In Maniac Magee, at the McNabs' house, Maniac thought that something was raisins.  What was it really?

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David Morrison eNotes educator | Certified Educator

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What this rather icky episode demonstrates is the sheer folly of the idea of racial supremacy. The McNabs live in a state of conquerable squalor, in a ramshackle house infested with roaches that look like raisins, and where their mangy, yellow-haired mutt is allowed to take a pee wherever he likes. And yet, despite this, they still believe themselves to be racially superior to the African-Americans who live in the East End of Two Mills.

Poverty should unite East End and West, but it doesn’t. Instead of seeing themselves as in the same boat as their neighbors across town, the McNabs cling to a misguided sense of racial superiority. Their whole attitude seems to be that although they don’t have much in life, they still have their race, something that sets them apart from the East Enders. And to white supremacists like the McNabs, that’s what’s most important.

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pohnpei397 eNotes educator | Certified Educator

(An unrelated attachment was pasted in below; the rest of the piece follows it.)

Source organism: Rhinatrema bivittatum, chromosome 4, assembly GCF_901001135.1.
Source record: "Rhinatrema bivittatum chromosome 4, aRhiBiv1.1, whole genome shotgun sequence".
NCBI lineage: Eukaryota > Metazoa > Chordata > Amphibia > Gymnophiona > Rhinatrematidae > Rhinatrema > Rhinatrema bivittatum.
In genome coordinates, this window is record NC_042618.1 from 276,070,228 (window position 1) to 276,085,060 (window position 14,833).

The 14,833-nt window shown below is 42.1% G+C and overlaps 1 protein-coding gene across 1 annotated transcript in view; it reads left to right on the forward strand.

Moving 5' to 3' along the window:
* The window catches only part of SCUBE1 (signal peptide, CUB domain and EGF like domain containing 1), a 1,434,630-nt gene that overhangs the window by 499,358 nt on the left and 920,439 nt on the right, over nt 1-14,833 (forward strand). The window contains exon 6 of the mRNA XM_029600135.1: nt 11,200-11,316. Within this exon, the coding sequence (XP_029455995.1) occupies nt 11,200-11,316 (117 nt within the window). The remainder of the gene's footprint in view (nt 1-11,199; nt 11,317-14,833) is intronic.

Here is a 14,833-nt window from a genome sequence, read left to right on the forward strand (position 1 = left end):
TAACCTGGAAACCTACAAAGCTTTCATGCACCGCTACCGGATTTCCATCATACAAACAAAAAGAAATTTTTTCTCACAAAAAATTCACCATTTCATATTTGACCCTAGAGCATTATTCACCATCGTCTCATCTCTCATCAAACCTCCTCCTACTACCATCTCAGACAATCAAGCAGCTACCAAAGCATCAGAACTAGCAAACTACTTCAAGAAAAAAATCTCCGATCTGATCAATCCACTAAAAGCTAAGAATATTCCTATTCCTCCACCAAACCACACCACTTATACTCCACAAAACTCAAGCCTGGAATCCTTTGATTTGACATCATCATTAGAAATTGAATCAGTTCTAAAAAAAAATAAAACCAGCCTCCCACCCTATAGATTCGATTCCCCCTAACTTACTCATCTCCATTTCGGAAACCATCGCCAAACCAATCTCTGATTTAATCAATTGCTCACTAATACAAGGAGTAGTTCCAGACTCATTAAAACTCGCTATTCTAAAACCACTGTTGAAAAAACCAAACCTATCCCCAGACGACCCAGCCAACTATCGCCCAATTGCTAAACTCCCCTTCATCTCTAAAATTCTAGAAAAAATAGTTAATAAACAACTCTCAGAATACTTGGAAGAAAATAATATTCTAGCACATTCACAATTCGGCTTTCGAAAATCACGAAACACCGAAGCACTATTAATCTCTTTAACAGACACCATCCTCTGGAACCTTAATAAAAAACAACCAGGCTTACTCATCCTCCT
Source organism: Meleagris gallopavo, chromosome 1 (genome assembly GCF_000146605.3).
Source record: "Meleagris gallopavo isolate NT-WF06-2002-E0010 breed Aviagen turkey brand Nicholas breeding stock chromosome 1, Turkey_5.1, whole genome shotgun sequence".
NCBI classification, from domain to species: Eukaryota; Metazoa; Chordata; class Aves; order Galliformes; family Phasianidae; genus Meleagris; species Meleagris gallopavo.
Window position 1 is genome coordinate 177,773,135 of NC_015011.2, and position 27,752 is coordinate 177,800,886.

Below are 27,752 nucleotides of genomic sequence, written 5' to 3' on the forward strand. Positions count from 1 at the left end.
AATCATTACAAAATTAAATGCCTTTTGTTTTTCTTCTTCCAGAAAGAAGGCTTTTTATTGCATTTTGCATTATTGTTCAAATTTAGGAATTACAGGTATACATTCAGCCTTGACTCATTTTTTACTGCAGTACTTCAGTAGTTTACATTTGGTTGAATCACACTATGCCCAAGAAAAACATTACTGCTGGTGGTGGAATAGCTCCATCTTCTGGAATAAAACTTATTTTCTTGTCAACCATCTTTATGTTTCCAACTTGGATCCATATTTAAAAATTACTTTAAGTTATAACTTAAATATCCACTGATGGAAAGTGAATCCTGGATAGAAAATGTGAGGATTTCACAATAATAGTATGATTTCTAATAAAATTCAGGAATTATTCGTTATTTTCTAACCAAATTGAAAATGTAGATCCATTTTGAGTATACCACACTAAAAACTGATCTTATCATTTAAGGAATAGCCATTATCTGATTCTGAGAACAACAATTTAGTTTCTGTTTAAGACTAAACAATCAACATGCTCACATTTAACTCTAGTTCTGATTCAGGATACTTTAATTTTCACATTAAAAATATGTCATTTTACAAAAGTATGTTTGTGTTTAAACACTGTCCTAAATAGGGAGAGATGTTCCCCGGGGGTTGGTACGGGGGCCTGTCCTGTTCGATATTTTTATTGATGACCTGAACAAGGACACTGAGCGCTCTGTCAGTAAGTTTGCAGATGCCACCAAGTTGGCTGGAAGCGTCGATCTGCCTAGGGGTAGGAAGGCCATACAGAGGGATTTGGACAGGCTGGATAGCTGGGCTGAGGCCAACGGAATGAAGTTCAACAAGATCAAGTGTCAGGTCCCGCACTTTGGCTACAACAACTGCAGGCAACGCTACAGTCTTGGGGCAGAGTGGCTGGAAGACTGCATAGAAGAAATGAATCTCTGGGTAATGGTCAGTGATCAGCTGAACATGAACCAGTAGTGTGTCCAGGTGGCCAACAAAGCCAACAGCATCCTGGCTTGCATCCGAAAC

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The answer to this question can be found in Chapter 35 of Maniac Magee.  In this chapter, Maniac has gone to live with the McNabs.  He has met the twins and has decided to go live with them.  When he gets to their house, he finds that it is a terribly disgusting place.  There is a dog that is urinating on the floor and no one cleans up after it.  There are apparently feces from the dog in the corner.  There is a huge hole in the ceiling of the dining room.  But none of that is as bad as what is in the kitchen.

It is in the kitchen that Maniac sees the things that he thinks are raisins.  He notices that there are many of them all over the place.  On p. 132, the narrator tells us

The raisins here were even more abundant.  He spotted several of them moving.  They weren’t raisins; they were roaches.

All of this is meant to show the squalor in which the McNabs (whose older brother is a white supremacist gang leader) live.

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